When you think of Black history, you may think of figures of the past who were pioneers in their own right.
However, today, there are individuals amongst us who are carving paths of their own and still creating brighter futures for our people.
For Gibbons, Barbados has always been a hub of innovation, but she believes it’s not always recognized by the world. Therefore, she plans to fix that by merging engineering with architecture.
“Throughout history, because of our location on the globe, we are the halfway point between the east and the west,” Gibbons told AfroTech in an exclusive interview. “Traditionally, we’ve always been this almost linchpin location where people [and] travelers come to and pass through to get to bigger, better. Not to mention the slave trade and the critical role that Barbados played, where everyone funneled through our small islands onto other countries and continents.”
She added: “I’ve always been obsessed with re-leveraging that identity, but innovatively based on design in a way that shows global solutions can still come from such a tiny place.”
Gibbons’ purpose stems from a unique relationship with nature, which she says is shared by everyone on the island.
Here, people do not need to open up their books to learn about climate change because they experience the consequence of the shifts in weather patterns constantly. This centers on the importance of not creating architecture blindly but doing so with sustainability at the forefront.
“Every year you’re basically at the universe’s mercy when it comes to hurricanes, natural disasters, and earthquakes,” Gibbons explained. “So, you feel it and you start to question as a designer, ‘What can I do to make a difference?’ ‘How can I contribute more?’ ‘How can we change the way we do things?’ ‘How do we solve this issue of being so precariously poised on the edge of this whole climate change discussion?’ So, that’s really where my love for not just architecture and design, but sustainability comes from.”
Gibbons’ unwavering approach is still misconstrued by some and she even recalls being faced with the question, “Why do people live in places where you live?” by others.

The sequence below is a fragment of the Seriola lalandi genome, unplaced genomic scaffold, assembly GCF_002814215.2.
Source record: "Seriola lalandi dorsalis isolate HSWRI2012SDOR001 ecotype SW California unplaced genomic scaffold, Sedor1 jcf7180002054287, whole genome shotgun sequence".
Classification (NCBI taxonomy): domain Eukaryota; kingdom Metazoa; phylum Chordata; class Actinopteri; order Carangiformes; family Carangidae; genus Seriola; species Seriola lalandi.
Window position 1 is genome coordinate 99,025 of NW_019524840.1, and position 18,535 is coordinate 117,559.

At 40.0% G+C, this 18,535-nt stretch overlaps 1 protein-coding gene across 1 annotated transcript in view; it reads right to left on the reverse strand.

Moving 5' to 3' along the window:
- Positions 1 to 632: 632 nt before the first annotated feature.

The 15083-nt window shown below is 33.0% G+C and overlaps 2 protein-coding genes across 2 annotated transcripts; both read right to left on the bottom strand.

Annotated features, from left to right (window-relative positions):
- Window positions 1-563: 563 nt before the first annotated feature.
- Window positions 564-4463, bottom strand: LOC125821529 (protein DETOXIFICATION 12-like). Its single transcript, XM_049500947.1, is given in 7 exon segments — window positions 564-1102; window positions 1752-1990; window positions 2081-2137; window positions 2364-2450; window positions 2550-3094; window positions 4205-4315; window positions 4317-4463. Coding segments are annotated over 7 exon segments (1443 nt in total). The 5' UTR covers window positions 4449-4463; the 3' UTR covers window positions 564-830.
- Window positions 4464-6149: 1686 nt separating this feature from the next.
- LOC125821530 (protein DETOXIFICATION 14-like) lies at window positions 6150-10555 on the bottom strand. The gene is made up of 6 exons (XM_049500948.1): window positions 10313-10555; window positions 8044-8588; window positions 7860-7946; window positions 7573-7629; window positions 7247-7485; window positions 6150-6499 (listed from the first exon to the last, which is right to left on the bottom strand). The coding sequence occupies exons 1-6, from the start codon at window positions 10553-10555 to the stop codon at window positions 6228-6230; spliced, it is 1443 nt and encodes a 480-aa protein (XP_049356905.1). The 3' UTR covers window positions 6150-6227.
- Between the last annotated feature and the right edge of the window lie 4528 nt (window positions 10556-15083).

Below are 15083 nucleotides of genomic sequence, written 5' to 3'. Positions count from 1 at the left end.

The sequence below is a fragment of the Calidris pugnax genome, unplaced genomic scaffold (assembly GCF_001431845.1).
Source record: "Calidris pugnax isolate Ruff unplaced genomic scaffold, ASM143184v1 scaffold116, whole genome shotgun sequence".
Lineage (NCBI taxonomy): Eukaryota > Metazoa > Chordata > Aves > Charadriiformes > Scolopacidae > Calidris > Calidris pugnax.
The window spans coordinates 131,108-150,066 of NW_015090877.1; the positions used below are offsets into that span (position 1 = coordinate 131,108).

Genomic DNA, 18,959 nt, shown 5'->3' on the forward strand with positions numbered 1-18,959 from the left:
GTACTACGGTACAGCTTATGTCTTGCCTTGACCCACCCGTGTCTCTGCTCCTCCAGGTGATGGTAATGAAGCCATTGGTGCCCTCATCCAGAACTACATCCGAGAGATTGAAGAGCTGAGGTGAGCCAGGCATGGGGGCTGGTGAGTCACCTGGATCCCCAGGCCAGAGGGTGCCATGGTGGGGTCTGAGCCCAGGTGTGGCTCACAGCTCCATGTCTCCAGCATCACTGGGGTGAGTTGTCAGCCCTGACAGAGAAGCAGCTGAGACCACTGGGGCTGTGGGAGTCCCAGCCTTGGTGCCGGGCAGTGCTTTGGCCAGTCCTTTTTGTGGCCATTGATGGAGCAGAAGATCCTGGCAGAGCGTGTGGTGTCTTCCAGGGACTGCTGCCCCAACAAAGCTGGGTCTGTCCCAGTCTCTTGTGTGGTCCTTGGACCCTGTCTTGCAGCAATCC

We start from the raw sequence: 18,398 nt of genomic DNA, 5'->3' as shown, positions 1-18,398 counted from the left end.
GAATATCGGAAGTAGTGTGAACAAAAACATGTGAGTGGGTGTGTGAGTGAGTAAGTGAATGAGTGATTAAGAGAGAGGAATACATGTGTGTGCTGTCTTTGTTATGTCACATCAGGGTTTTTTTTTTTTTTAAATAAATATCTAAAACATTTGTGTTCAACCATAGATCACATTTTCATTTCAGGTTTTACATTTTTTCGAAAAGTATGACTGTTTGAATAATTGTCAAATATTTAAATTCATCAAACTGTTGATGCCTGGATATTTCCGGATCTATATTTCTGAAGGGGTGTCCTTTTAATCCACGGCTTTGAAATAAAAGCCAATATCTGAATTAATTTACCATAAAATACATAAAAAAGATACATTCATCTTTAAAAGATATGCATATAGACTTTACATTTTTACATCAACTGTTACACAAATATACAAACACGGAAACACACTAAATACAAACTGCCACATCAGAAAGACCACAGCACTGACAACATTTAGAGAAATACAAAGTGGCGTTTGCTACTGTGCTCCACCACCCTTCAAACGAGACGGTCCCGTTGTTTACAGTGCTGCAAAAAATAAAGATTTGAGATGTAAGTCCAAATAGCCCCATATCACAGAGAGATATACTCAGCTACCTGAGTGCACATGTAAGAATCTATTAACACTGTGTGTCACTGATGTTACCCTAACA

The question is often presented in areas within the United States, like California, which has reoccurring wildfires and earthquakes.
However, the answer to the question is clear.
“If I vacate my home, where do I go,” Gibbons questioned. “If you look across the globe at the immigration issues that we face as people and then as Black people, where do we go? Who’s gonna accept us? Who’s gonna willingly say, ‘Okay, you face these hurricanes, you face these natural disasters every year, we have land for you. Here, come.'”
She continued: “So, what do we do? We simply do what we can to adapt. We need to think bigger. We need to figure out how do we live within these situations, the experiences, and the issues that we face as communities, as small island developing states.”
Prioritizing Micro Solutions
Adopting flexible thinking has been key to creating designs that allow Gibbons to not work against nature, but with it.
During her TED talk in 2022, Gibbons gave insight into how thoughtful design can be practiced. For example, jalousie windows are commonly used in warmer temperatures and are useful for keeping the sun and rain outside of the home and directing airflow, per Home Reference. The design also allows a person to adjust the window panels, guiding how much sun or air can enter the home.
For Barbados, this minor adjustment in the home can be the difference between a home crumbling or withstanding. Gibbons believes micro solutions, such as jalousie windows, should take precedence over aesthetics.
“It’s not about making stuff look pretty or putting in the new types of spaces that people — who are not forced to live in that space — want to see,” Gibbons said. “It is about analyzing what is needed in this space. People always say the shelter is the first human right, and I think architecture needs to get back to that.”
Dangers Of Prioritizing Aesthetic Over Functionality
In that same breath, Gibbons does believe functionality and tasteful designs can co-exist. However, oftentimes modern designs can often be associated with a smart or high-tech design. The issue with adopting that aesthetic can lead to a barrier within the very community Gibbons is looking to sustain.
“What I’m adamant about as a designer is that, yes, we can build everything ‘super sleek,’ ‘super high tech,’ ‘super modern,’ but what about the farmer on the hillside when a hurricane is coming and they are totally exposed? They don’t have access to a million-dollar budget to retrofit or fix up their home. What do they do,” Gibbons questioned.
She continued: “There’s this elegance that you can achieve by pulling on culture, pulling on vernacular, pulling on the aesthetics and essence of the communities that you’re designing in, but then overlaying and applying emerging technologies and more high-tech tools on top of that. So, there doesn’t need to be this disparity between what the local knowledge of building is and what it takes to be resilient or sustainable or smart.”
Good design and thoughtful consideration will be the basis for any project Gibbons stamps her name on. As of this writing, her focus is on larger housing developments to make a difference in wider communities.
Her marker of success is rooted in the people of Barbados having a place to call home for light years ahead.